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Re: Problem definition

From: Jonathan Rees <jar@creativecommons.org>
Date: Mon, 21 Feb 2011 12:57:00 -0500
Message-ID: <AANLkTin1eQrFaWcVzB0wcdNTAFidxXx6Eg9Bo82cizmC@mail.gmail.com>
To: nathan@webr3.org
Cc: AWWSW TF <public-awwsw@w3.org>
On Thu, Feb 17, 2011 at 2:32 PM, Nathan <nathan@webr3.org> wrote:
> resend (sent from wrong address previously)
> Hi,
> Tried to write up the problem, as I see it (keeping away from solutions
> at the minute).
> Agree with the following summary(?):
> Competing uses of dereferenceable absolute http scheme URIs:
> 1: network accessible resource
>   - uri as an address for some process on the web
> 2: representation
>   - uri as referring to a specific content+content-meta
>     (fixed resource/simple IR)
> 3: document / "source of information"
>   - not well defined, typically "web of documents"
> 4: primary topic of a document / "source of information"
>   - when a document is primarily about one thing
> 5: any thing
>   - any single thing, whatever a name is commonly used to refer to
> Ideal Layers of the Web:
>                           _ network accessible resources
>  Network / Computers ----|_
>         |                   representations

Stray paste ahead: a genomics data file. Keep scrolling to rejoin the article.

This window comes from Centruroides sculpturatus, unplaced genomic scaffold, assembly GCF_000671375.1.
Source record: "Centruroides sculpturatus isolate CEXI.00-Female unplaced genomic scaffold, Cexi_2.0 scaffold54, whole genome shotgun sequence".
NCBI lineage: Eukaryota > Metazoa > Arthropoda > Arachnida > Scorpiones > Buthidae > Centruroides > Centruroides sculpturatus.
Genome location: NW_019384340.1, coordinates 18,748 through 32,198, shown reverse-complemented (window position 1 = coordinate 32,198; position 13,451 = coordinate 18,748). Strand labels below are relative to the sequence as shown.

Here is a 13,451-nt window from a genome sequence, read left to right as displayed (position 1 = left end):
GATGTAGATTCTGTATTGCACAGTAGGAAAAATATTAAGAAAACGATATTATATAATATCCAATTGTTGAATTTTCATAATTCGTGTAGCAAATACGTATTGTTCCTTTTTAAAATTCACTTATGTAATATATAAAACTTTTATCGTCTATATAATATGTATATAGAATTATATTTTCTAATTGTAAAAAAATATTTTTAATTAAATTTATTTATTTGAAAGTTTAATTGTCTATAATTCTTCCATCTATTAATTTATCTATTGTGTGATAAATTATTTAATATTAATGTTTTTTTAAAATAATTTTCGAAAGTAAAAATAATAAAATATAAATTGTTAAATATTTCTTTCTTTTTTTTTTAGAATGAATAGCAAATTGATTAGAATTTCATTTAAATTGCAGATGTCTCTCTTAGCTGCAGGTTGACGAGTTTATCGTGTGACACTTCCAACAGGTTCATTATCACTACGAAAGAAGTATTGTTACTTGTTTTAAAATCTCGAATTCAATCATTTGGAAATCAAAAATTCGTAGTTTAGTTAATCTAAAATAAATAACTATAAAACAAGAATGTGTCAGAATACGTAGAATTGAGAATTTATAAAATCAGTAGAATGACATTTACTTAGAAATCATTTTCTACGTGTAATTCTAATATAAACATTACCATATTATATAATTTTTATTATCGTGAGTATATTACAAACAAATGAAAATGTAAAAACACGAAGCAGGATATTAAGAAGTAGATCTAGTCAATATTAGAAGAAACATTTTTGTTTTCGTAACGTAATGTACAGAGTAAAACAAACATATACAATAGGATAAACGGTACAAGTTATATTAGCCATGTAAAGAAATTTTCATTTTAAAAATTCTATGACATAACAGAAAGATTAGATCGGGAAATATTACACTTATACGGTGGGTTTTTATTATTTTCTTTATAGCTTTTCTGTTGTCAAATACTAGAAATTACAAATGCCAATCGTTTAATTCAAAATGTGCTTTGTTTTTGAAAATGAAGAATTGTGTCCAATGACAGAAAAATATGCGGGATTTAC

>    [hidden by]
>         |                 _ sources of information
>   Web of Documents ------|_
>         |                   documents
>    [hidden by]
>         |                 _ primary topic of a document
>    Web Of Data ----------|_
>                             any thing

Don't know what you mean by 'web of data'.  What are its nodes and
links, such that it
is not 1-1 with a subset of the 'web of documents'?  What are the
properties of the 'web of data'?

Also, do you think that every document (w.g. a .wav file, or an empty
file) has a primary topic? If so I would prefer not agree with you.

> Proof of each URI use:
> 1: network accessible resource
>   <link rel="pingback" href="/pinger" />
>   (treats @href like an address)


> 2: representation
>   in a document you GET from <u>
>   <link rel="stylesheet" href="/styles.css" />
>   creates triple <u> xhv:stylesheet "<u>/styles.css" in RDFa
>   (uses <u> to identify representation)

How do you know that <u> is used that way? I would have said this is
the same as case 1 - the address from which to fetch the style sheet
(if not cached). The URI, if it 'identifies' a representation,
certainly might 'identify' different ones in different circumstances,
and that's OK.

> 3: document / "source of information"
>   <a href="/foo.html">foo</a>

Again, not sure how different from 1 and 2

> 4: primary topic
>   <meta property="og:title" content="blog post title" />

Tell me more about this? You're referring to whatever the curie
og:title turns into, yes? Or are you referring to the base URI
referring to the primary topic of...?  I don't get this.

> 5: any thing
>   have you met <a href="<u>">my mum</a> ?
>   <http://xmlns.com/foaf/0.1/name>

To say that the URI refers to a mum in this case is something I would
have to be convinced of.
I do appreciate that in English ones puts a URI in a referring context
and often means the primary subject, but I am not convinced anyone has
this in mind for @href.

So, willing to be convinced, but this example as written doesn't do it for me.

> chimera theory:
>  "URI refers to a 'chimera' entity that has some of the properties of